Microsoft infamously coined the euphemism “embrace, extend, extinguish” to describe their strategy for disrupting markets dominated by open standards. These days, Microsoft seems to have turned the other leaf, contributing to a huge amount of open source and supporting open standards, and is becoming a good citizen of the technology community. It’s time to turn our concerns to Google.
I’m writing to you from an airplane on my way back to Philadelphia, after spending a week in Berlin working with the KDE team. It was great to meet those folks and work with them for a while. It’ll take me some time to get the taste of C++ out of my mouth, though! In all seriousness, it was a very productive week and I feel like we have learned a lot about each other’s projects and have a strengthened interest in collaborating more in the future.
I can hardly believe it, but the media is finally putting Facebook’s feet to the fire! No longer is it just the weird paranoid kids shouting at everyone to stop giving all of their information to these companies. We need to take this bull by the horns and drive it in a productive direction, and for that reason, it’s time to talk about decentralization, federation, and open source.
We live in a golden age of open source, and it can sometimes be easy to forget the privileges that this affords us. I’m writing this article with vim, in a terminal emulator called urxvt, listening to music with mpv, in a Sway desktop session, on the Linux kernel. Supporting this are libraries like glibc or musl, harfbuzz, and mesa. I also have the support of the AMDGPU video driver, libinput and udev, alsa and pulseaudio.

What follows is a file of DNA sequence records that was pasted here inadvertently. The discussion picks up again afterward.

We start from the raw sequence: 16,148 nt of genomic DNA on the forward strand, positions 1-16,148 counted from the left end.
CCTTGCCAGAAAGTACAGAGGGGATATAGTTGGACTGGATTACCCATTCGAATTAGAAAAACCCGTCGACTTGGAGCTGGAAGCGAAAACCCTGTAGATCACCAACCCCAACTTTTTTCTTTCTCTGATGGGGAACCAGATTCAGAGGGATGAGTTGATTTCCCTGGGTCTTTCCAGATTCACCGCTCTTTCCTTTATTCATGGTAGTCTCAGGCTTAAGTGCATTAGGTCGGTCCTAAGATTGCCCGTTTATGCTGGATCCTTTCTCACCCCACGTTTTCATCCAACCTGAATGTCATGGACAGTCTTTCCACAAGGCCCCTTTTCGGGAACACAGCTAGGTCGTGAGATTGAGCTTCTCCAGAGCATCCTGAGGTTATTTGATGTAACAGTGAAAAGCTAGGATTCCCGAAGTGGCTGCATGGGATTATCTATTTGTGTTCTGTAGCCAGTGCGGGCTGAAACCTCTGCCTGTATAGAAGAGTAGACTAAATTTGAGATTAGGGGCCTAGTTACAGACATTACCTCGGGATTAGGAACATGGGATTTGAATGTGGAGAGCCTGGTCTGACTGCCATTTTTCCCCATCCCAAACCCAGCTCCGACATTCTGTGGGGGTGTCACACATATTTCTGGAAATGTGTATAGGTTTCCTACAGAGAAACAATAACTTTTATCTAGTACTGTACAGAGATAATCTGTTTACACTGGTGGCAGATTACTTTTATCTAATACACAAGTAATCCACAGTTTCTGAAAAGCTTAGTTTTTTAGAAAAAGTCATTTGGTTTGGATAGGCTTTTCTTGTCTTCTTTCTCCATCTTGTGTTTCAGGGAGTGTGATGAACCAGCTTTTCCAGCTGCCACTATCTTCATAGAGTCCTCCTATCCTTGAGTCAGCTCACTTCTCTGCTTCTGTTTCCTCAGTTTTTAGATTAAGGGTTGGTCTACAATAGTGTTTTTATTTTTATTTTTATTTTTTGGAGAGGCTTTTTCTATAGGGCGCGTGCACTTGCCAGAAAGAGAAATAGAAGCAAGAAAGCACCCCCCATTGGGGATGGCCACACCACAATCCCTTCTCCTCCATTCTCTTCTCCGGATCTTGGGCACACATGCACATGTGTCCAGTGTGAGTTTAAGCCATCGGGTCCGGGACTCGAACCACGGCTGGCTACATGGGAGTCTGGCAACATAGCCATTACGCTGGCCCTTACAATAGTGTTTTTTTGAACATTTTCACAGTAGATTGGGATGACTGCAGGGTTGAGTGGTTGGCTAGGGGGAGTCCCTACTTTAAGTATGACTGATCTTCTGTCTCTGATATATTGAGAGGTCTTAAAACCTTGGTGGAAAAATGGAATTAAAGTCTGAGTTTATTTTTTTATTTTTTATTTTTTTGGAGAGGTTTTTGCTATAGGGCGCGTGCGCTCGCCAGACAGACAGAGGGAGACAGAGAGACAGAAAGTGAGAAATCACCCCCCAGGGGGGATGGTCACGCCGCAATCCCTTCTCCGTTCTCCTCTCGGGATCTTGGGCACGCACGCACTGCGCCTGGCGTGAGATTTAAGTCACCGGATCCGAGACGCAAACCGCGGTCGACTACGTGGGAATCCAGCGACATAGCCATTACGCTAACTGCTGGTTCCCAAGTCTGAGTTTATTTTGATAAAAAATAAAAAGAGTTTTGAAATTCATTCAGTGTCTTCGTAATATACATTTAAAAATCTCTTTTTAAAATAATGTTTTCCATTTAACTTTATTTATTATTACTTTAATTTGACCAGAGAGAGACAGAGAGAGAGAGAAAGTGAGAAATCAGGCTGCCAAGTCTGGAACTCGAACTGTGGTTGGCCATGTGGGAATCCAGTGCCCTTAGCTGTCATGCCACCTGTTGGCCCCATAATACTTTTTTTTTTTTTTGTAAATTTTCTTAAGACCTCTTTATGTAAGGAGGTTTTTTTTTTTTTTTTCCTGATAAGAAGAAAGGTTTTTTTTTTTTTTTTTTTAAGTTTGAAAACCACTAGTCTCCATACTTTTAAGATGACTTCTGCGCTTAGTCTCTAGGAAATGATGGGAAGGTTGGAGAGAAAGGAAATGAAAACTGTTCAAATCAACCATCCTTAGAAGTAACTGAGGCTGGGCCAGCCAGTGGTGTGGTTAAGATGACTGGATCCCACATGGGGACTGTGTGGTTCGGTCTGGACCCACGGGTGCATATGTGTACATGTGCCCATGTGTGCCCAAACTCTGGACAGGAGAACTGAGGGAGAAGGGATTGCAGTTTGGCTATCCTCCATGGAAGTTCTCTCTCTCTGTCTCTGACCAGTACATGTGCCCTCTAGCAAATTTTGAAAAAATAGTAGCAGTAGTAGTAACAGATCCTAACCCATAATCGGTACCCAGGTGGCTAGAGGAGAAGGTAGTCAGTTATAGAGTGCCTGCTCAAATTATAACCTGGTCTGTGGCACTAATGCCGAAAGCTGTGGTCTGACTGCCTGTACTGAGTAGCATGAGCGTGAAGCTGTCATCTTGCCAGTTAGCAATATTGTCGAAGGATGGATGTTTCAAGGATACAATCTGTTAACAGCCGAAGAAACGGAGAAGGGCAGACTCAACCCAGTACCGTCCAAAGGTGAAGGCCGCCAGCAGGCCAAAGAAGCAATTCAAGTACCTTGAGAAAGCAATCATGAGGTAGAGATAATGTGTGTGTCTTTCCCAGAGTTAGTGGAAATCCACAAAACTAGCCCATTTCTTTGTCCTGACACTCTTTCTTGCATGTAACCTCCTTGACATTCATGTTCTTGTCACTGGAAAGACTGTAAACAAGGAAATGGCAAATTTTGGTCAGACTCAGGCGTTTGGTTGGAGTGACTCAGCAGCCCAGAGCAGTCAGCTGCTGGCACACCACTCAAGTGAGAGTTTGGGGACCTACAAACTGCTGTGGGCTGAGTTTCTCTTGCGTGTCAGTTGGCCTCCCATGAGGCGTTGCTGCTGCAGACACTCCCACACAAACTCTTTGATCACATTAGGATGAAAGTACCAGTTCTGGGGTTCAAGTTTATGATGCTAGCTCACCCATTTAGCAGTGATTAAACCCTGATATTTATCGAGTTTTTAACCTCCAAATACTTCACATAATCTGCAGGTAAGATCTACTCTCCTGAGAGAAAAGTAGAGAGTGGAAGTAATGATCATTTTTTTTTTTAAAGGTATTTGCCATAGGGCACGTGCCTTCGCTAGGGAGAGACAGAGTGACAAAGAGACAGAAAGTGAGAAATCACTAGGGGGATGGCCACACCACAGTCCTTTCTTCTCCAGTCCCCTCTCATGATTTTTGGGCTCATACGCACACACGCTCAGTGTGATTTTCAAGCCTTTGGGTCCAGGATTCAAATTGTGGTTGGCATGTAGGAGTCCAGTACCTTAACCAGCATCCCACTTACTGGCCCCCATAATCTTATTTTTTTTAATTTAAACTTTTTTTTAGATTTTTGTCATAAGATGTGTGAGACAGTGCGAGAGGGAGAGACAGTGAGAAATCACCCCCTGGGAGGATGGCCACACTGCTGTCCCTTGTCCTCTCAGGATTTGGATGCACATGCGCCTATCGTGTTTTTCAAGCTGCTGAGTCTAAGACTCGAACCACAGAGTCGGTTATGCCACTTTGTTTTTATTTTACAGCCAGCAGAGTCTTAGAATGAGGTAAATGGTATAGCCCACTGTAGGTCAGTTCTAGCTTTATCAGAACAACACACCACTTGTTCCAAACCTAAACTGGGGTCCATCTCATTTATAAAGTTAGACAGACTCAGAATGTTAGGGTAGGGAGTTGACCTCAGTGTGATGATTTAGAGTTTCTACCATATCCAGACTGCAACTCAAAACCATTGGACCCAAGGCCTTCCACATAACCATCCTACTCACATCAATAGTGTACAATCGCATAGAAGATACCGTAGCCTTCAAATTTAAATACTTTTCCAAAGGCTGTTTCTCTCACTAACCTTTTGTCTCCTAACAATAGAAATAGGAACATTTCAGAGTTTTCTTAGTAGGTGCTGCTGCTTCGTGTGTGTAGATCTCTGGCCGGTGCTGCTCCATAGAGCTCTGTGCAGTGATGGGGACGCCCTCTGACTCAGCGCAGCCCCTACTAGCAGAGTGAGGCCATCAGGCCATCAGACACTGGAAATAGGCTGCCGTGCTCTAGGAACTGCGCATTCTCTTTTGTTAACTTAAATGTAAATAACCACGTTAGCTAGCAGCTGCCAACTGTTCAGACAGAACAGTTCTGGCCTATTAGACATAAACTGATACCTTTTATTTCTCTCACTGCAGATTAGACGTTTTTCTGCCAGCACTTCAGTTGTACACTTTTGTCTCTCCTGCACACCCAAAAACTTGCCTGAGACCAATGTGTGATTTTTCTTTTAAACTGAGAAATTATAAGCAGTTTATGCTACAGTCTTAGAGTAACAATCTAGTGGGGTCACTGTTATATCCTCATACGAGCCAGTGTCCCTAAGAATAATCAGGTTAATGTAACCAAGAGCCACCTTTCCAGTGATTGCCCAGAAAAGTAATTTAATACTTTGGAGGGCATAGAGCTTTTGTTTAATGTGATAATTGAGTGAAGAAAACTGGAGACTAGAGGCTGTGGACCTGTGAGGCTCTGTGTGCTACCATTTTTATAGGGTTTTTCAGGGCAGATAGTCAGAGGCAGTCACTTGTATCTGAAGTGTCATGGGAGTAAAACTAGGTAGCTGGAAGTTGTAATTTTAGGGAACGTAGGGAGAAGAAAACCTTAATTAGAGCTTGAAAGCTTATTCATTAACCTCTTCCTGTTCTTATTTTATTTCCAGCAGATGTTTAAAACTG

My disdain for Slack and many other Silicon Valley chat clients is well known, as is my undying love for IRC. With Slack making the news lately after their recent decision to disable the IRC and XMPP gateways in a classic Embrace Extend Extinguish move, they’ve been on my mind and I feel like writing about them more. Let’s compare writing a bot for Slack with writing an IRC bot.
This is the third in a series of articles on the subject of writing a Wayland compositor from scratch using wlroots. Check out the first article if you haven’t already. We left off with a Wayland server which accepts client connections and exposes a handful of globals, but does not do anything particularly interesting yet. Our goal today is to do something interesting - render a window!
This is an article I didn’t think I’d be writing any time soon. I’ve aspired to work full-time on my free and open source software projects for a long time now, but I have never expected that it could work. However, as of this week, I finally have enough recurring donation revenue to break even on FOSS, and I’ve started to put the extra cash away. I needed to set the next donation goal and ran the numbers to figure out what it takes to work on FOSS full-time.
This is the second in a series of articles on the subject of writing a Wayland compositor from scratch using wlroots. Check out the first article if you haven’t already. Last time, we ended up with an application which fired up a wlroots backend, enumerated output devices, and drew some pretty colors on the screen. Today, we’re going to start accepting Wayland client connections, though we aren’t going to be doing much with them yet.
This is the first in a series of many articles I’m writing on the subject of building a functional Wayland compositor from scratch. As you may know, I am the lead maintainer of sway, a reasonably popular Wayland compositor. Along with many other talented developers, we’ve been working on wlroots over the past few months. This is a powerful tool for creating new Wayland compositors, but it is very dense and difficult to understand. Do not despair! The intention of these articles is to make you understand and feel comfortable using it.
August 14th, 2019 PYONGYANG IN CHAOS AS PANDEMIC DECIMATES LEADERSHIP. Sources within the country have reported that a fast-acting and deadly infectious disease has suddenly infected the population of Pyongyang, the capital city of North Korea, where most of the country’s political elite live. Unconfirmed reports suggest that a significant fraction of the leadership has been affected.